Local 1599 charges that the City violated Sections 964(l)(A), (B), (C)
and (E) of the Act by 1) advising and assisting the emplovees in the prepara-
tion of the withdrawal petitions, 2) meeting with the employees and bargaining
over wages, benefits and working conditions, 3) permitting the on-duty
employees to attend the November 26th officers' meeting where the withdrawal
petitions were signed, and 4) drafting and typing the notices terminating the
employees' dues deductions.  We find that none of these charges have merit,
and dismiss the complaint.[fn]1

1.  We hereby dismiss the allegations that Section 964(1)(C) has been
    violated.  That Section is directed at instances where the employer has
    obtained such a degree of control over the union, by assisting or
    supporting the union, that the employer could be said to "sit on both
    sides of the bargaining table."  NLRB v. Power Regulator Co., 355 F.2d
    506, 508 (7th Cir. 1966); see also Winthrop Educators Association v.
    Winthrop School Committee, MLRB No. 80-05 at 7-8 (Feb. 8, 1980).  
    There is no evidence of any such support, involvement with, or domination
    of Local 1599 or any other employee organization by the City.


     1.  The November 26th meetings.  The law is settled that an employer may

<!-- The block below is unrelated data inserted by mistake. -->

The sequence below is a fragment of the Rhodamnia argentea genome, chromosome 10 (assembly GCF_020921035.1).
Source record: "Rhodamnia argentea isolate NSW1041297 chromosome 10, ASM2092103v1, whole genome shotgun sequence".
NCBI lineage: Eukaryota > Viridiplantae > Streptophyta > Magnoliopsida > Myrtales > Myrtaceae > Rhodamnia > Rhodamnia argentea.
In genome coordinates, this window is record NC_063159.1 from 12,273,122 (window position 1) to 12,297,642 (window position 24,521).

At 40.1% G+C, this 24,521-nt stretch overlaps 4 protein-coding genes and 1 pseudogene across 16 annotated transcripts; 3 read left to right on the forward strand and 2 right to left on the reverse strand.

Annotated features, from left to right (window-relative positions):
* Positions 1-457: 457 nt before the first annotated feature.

not "lend more than minimal support and approval" to employee efforts to
remove the union as an employee representative.  Poly Ultra Plastics, Inc.,
231 NLRB 787, 790 (1977).  Thus, "the extent of the employer's participation
in the process" determines whether the employer has violated the Act.
Jimmy-Richard Co., 210 NLRB 802, 803 (1974), enforced sub nom.  Amalgamated
Clothinq Workers of America v. NLRB, 527 F.2d 803, 806 (D. C. Cir. 1975).
Anything more than minimal solicitation, support or assistance in the
initiation, signing or filing of a petition seeking to remove an employee
representative interferes with the employees' guaranteed rights and is a
prohibited practice.  See, e.g., Plache Toyota, Inc., 215 NLRB 395 (1974).

     We cannot say that the City lent more than minimal assistance or approval
to the officers' efforts to prepare the withdrawal Petitions and get the
petitions signed.  The record does not show that the City instigated the
officers' movement to withdraw from the Local.  It is true that the City
wanted to remove the Captains and Lieutenants from the bargaining unit, and
was actively pursuing that goal in contract negotiations as well as by way of
a unit determination petition before the Board.  However, the record shows
that the officers' desire to withdraw from the Local stemmed, not from any
solicitation by the City, but solely from their dissatisfaction with the
Local's across-the-board wage proposals.  The officers favored a percentage
increase, and wished to get out of the union because they apparently believed
they could better advance their interests on their own.  The attempt to with-